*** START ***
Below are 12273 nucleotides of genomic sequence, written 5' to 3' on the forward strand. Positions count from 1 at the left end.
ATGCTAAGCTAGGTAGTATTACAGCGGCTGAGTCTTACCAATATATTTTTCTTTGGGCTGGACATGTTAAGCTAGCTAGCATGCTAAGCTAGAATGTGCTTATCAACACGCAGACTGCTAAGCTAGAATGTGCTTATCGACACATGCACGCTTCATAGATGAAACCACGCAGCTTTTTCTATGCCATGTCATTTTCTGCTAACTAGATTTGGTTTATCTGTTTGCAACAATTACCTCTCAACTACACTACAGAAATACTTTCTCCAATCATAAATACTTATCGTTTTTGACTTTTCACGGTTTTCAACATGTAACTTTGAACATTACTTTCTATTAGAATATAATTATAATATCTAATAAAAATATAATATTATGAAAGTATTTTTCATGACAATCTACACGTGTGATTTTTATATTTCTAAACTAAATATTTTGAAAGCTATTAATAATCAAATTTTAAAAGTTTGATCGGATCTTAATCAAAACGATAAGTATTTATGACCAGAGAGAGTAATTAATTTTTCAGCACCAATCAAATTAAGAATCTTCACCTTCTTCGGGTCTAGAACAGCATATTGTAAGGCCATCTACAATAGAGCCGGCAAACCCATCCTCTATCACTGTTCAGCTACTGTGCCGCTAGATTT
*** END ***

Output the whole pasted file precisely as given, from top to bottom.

Below are 12273 nucleotides of genomic sequence, written 5' to 3' on the forward strand. Positions count from 1 at the left end.
ATGCTAAGCTAGGTAGTATTACAGCGGCTGAGTCTTACCAATATATTTTTCTTTGGGCTGGACATGTTAAGCTAGCTAGCATGCTAAGCTAGAATGTGCTTATCAACACGCAGACTGCTAAGCTAGAATGTGCTTATCGACACATGCACGCTTCATAGATGAAACCACGCAGCTTTTTCTATGCCATGTCATTTTCTGCTAACTAGATTTGGTTTATCTGTTTGCAACAATTACCTCTCAACTACACTACAGAAATACTTTCTCCAATCATAAATACTTATCGTTTTTGACTTTTCACGGTTTTCAACATGTAACTTTGAACATTACTTTCTATTAGAATATAATTATAATATCTAATAAAAATATAATATTATGAAAGTATTTTTCATGACAATCTACACGTGTGATTTTTATATTTCTAAACTAAATATTTTGAAAGCTATTAATAATCAAATTTTAAAAGTTTGATCGGATCTTAATCAAAACGATAAGTATTTATGACCAGAGAGAGTAATTAATTTTTCAGCACCAATCAAATTAAGAATCTTCACCTTCTTCGGGTCTAGAACAGCATATTGTAAGGCCATCTACAATAGAGCCGGCAAACCCATCCTCTATCACTGTTCAGCTACTGTGCCGCTAGATTT